Delivering some of the most memorable lines in sci-fi history as Blade Runner’s replicant leader, Roy Batty, Rutger Hauer appeared destined for stardom. However, during the 80s he was typecast, appearing in a number of sci-fi and fantasy b-movies. With his menacing yet serene voice, and icy, piercing stare, Hauer’s back catalogue is brimming with cult performances worth catching.
Flesh + Blood (1985) – Several years after Blade Runner, Hauer dialled up the menace in Paul Verhoeven‘s ultra-violent sword-and-sandal epic. His character, Martin, is unrelentingly brutal. Hauer’s detached demeanour made him perfect as a character that intermittently goes berserk, tearing up scenery in an orgy of decadence, rape, and murder.
Lady Hawke (1985) – In the same year, Hauer’s range as an actor, evident in Blade Runner, came to the fore in his noble portrayal of Captain ‘Etienne Navarre’. While Flesh and Blood was dark and unforgiving, Lady Hawke difference tonally, being jovial and idealistic. Hauer’s Navarre demonstrates a capacity for love and honour – of Goethean proportions in his romantic certitude – rarely seen in his body of work.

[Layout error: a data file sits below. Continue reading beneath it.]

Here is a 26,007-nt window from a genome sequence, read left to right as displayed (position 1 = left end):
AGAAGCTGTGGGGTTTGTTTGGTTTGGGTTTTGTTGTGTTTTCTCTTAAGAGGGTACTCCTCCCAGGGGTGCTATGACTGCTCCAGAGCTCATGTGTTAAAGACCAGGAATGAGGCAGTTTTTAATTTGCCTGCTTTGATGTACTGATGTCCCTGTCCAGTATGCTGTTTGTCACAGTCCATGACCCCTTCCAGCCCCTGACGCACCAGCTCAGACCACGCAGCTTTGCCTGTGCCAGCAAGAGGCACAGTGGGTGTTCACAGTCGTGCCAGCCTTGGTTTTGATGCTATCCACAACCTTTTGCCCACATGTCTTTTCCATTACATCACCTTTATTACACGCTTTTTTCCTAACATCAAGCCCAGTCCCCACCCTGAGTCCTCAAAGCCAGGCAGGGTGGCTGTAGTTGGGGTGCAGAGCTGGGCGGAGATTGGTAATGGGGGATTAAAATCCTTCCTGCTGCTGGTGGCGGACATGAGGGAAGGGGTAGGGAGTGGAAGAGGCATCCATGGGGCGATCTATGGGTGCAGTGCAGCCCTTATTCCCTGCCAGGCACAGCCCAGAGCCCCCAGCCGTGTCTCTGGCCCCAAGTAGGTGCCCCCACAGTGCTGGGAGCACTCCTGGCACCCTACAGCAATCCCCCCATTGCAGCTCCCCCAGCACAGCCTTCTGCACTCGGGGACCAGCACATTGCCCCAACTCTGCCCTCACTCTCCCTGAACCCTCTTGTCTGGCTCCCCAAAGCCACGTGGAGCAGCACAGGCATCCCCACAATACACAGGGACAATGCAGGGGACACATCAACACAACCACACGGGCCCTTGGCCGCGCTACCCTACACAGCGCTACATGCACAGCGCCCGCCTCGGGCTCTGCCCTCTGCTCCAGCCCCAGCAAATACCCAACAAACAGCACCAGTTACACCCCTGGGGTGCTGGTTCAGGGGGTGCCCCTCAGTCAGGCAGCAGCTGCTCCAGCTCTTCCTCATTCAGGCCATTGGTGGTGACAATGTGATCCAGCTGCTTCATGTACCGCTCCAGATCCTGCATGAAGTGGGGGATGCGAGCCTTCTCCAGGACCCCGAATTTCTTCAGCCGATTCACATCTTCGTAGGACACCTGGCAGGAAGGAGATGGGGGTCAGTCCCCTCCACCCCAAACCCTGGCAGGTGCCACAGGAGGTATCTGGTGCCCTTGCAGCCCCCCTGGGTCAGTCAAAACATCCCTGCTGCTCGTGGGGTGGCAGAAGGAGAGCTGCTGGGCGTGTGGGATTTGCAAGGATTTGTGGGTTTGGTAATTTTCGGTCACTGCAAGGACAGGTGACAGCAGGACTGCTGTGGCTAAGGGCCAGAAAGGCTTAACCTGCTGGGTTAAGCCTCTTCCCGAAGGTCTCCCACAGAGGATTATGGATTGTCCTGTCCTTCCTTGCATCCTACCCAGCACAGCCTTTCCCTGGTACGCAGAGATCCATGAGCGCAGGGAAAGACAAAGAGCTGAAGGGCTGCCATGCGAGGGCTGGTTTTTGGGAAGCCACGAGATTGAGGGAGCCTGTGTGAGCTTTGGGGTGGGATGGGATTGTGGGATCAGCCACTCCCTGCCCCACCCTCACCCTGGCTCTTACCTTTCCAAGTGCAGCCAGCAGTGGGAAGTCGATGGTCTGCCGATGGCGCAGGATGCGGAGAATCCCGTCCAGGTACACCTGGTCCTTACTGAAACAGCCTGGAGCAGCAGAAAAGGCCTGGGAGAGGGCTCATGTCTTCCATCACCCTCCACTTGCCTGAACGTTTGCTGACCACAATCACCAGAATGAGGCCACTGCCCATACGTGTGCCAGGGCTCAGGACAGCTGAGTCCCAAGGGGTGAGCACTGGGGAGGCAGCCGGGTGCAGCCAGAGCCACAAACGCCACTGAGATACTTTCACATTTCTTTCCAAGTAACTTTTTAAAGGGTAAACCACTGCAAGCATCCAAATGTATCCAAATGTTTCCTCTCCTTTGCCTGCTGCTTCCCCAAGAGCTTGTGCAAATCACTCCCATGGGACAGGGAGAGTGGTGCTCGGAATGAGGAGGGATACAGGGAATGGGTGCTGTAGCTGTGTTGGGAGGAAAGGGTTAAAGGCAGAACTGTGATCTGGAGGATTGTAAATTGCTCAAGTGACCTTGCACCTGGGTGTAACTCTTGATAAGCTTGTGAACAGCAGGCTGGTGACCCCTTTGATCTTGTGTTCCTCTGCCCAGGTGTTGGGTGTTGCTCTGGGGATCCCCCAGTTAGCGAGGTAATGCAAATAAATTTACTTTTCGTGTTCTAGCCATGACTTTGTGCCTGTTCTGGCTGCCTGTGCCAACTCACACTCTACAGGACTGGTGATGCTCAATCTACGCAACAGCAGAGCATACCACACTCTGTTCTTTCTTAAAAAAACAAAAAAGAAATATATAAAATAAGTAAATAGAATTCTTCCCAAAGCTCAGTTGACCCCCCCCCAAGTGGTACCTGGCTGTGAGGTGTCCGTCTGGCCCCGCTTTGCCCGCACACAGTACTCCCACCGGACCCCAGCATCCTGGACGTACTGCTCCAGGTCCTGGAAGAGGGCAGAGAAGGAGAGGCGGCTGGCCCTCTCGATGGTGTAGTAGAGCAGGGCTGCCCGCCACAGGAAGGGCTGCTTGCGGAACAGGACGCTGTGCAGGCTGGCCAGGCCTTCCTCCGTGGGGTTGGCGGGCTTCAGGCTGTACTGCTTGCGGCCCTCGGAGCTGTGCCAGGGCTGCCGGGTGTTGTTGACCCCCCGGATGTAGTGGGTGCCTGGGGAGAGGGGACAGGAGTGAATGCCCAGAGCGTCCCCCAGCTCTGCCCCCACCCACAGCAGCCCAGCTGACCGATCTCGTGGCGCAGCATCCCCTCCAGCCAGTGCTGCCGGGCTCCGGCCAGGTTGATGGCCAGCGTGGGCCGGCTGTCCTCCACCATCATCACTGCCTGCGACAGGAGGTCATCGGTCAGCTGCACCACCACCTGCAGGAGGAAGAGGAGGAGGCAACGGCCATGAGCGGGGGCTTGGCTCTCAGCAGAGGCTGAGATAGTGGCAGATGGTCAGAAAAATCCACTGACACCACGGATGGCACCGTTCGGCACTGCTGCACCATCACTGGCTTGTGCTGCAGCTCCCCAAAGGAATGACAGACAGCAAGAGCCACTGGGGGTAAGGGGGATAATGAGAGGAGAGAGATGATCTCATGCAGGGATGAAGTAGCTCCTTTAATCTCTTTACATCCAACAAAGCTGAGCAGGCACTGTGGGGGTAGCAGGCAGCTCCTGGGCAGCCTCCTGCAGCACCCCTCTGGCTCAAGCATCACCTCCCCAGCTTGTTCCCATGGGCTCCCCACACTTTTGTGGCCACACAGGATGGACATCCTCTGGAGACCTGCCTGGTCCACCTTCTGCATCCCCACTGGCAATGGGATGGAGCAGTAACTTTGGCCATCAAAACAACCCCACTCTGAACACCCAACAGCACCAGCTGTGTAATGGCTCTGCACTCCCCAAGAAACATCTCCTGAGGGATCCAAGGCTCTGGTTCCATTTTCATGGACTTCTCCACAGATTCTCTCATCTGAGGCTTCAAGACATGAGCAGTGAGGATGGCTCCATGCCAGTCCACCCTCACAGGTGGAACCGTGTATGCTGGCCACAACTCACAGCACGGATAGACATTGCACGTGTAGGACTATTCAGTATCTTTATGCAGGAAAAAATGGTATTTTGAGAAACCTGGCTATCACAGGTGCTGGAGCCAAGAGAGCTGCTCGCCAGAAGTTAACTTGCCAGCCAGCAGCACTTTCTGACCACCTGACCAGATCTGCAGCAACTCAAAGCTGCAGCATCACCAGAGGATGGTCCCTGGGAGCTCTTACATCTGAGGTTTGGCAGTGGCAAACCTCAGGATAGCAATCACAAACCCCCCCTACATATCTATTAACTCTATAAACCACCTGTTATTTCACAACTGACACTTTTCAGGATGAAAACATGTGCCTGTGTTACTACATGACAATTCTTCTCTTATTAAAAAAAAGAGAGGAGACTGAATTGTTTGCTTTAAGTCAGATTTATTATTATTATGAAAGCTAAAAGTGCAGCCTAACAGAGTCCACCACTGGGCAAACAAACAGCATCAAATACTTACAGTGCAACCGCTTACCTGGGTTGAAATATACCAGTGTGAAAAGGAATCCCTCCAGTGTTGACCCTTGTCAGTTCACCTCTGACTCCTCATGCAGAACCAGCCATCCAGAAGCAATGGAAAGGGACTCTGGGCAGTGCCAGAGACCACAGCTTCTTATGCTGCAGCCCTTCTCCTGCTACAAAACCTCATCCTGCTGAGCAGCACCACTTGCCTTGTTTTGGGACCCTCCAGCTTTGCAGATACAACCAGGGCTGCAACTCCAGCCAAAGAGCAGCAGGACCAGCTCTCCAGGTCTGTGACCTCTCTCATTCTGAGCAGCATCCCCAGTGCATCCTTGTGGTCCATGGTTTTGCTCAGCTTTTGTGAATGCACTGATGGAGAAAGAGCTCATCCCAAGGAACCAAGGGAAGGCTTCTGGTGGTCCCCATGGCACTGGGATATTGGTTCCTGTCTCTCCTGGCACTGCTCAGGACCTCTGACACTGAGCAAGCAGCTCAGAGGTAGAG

The Hitcher (1986) – Long before road movie-thrillers had become a tired sub-genre, Hauer’s psychotic portrayal of John Ryder deeply unnerved audiences. Hauer was born to play this ice cool serial killer, whose machinations torment the protagonist. Here his menace hogs the screen, exuding a sinister vibe throughout an underrated, mostly forgotten film.
Split Second (1992) – Although not his greatest performance, Hauer’s paranoid detective, Harley Stone, is a lot of fun. Tracking down a mysterious figure in dystopian London, He channels Rowdy Roddy Piper’s character from John Carpenter’s They Live. He clearly relishes the role in what is a unique b-movie that blends comedy, mystery, and dystopian themes, in a refreshing way.
Sin City (2005) – Of all the inspired casting in Robert Rodriguez’s Sin City, Hauer’s short-lived role as Cardinal Roark shines the brightest. Aged and heavier than his heyday, Hauer gives a haunting and exceedingly creepy performance as a corrupt, sociopathic bishop. His dramatic delivery and indifferent, disturbing gaze have not been utilised this effectively since his head-turning role as Roy Batty, all those years ago.